The beneﬁts of social capital for the sharing of knowledge are frequently emphasized in the literature. However, a few authors have also begun to draw our attention towards the drawbacks of social capital for the working of organizations. In particular, instrumental social capital – as opposed to consummatory social capital – is seen as linked to power relations, which can inhibit the sharing of knowledge. To contribute to this debate on the role of social capital, we carried out a qualitative study in two Belgian companies. Our ﬁndings reveal that social capital generally tends to enhance the sharing of knowledge but that in its instrumental form it reﬂects opportunistic and political objectives, and promotes a highly selective form of knowledge sharing.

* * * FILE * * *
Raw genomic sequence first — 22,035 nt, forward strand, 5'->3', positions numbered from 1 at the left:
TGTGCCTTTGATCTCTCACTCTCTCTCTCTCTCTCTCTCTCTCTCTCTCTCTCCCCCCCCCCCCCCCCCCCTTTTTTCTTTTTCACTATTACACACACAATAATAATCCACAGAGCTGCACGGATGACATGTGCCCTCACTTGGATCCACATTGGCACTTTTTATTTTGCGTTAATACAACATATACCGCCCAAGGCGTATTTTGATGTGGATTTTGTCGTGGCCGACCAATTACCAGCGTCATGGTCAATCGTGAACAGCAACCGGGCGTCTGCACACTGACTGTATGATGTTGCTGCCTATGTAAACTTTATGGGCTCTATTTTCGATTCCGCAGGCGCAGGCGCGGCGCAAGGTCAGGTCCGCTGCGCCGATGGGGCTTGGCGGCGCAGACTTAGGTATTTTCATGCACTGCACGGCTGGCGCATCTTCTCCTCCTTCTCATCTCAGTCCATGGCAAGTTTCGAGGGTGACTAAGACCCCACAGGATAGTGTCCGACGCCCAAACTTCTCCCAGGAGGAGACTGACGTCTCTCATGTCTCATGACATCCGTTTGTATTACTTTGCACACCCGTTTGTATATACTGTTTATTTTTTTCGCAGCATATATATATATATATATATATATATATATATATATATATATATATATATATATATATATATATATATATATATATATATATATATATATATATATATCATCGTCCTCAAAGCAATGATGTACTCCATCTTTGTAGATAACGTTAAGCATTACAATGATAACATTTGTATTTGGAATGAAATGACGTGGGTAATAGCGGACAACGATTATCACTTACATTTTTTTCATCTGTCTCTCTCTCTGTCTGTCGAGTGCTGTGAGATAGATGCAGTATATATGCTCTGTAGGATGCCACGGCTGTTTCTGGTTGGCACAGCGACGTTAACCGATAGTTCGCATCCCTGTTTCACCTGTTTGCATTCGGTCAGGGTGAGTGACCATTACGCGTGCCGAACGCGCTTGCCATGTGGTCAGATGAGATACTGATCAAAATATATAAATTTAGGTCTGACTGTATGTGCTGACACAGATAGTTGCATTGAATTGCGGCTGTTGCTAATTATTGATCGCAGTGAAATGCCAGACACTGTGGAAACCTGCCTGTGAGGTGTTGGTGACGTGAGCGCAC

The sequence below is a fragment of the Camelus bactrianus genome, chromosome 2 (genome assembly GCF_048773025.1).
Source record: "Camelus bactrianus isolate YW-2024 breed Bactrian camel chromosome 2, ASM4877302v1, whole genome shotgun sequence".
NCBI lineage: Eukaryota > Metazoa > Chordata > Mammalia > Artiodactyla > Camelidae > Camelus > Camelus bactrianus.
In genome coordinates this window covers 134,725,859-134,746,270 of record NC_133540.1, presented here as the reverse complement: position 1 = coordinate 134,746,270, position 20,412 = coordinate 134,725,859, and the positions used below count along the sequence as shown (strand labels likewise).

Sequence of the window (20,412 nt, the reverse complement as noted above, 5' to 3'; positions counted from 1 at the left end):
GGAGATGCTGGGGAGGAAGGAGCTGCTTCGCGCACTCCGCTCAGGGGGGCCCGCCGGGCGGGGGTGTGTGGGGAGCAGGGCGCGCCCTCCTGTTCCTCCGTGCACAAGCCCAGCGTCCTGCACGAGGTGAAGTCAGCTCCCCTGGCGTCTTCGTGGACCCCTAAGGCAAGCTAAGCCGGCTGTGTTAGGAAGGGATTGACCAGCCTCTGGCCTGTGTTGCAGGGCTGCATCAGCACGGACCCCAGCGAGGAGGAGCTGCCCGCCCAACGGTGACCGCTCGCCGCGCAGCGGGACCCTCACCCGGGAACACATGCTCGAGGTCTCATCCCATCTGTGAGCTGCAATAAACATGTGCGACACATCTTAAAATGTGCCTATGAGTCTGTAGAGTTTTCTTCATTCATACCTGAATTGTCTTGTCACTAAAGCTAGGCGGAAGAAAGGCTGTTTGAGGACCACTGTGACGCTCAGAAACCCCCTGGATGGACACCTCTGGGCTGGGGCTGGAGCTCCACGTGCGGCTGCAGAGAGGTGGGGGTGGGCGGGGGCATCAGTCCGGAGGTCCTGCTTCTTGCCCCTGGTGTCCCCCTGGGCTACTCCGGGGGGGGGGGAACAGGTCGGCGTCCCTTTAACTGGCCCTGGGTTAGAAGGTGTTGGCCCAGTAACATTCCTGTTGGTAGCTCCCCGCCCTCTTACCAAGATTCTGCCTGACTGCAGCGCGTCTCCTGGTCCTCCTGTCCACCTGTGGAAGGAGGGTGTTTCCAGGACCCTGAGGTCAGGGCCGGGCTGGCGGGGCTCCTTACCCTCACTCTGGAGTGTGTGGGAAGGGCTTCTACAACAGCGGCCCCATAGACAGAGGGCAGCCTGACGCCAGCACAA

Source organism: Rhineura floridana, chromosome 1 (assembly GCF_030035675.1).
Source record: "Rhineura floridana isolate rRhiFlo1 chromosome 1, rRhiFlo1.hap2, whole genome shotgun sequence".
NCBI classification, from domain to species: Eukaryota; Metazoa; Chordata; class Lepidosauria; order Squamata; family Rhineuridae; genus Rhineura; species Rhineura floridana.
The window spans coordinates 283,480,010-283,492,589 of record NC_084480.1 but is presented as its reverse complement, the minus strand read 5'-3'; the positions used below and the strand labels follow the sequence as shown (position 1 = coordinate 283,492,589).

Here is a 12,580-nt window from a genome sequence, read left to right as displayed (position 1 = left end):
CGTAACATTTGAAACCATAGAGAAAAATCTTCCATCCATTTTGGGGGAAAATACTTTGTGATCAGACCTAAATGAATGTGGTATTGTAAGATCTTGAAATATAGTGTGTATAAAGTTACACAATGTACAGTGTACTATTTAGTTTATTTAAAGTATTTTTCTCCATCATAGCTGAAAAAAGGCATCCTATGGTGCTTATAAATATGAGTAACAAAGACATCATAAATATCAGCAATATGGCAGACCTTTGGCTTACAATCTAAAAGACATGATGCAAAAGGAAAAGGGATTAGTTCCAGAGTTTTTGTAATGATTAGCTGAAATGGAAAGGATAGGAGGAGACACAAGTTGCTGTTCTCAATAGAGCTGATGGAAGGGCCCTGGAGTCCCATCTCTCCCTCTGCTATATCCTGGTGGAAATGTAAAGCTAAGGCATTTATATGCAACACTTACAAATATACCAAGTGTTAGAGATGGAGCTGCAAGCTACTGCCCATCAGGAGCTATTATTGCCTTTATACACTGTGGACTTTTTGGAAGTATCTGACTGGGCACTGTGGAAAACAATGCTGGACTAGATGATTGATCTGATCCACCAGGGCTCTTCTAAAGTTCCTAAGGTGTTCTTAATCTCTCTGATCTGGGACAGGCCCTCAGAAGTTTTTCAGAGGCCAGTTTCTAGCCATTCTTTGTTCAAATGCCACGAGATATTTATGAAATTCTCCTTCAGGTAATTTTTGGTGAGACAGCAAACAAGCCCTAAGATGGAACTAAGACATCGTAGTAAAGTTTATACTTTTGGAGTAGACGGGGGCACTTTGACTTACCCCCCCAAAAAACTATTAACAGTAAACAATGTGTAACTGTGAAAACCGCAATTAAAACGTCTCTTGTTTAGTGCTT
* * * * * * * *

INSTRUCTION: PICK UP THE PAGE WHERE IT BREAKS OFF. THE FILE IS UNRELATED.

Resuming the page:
Research Professor on society, culture, art, cognition, critical thinking, intelligence, creativity, neuroscience, autopoiesis, self-organization, complexity, systems, networks, rhizomes, leadership, sustainability, thinkers, futures ++
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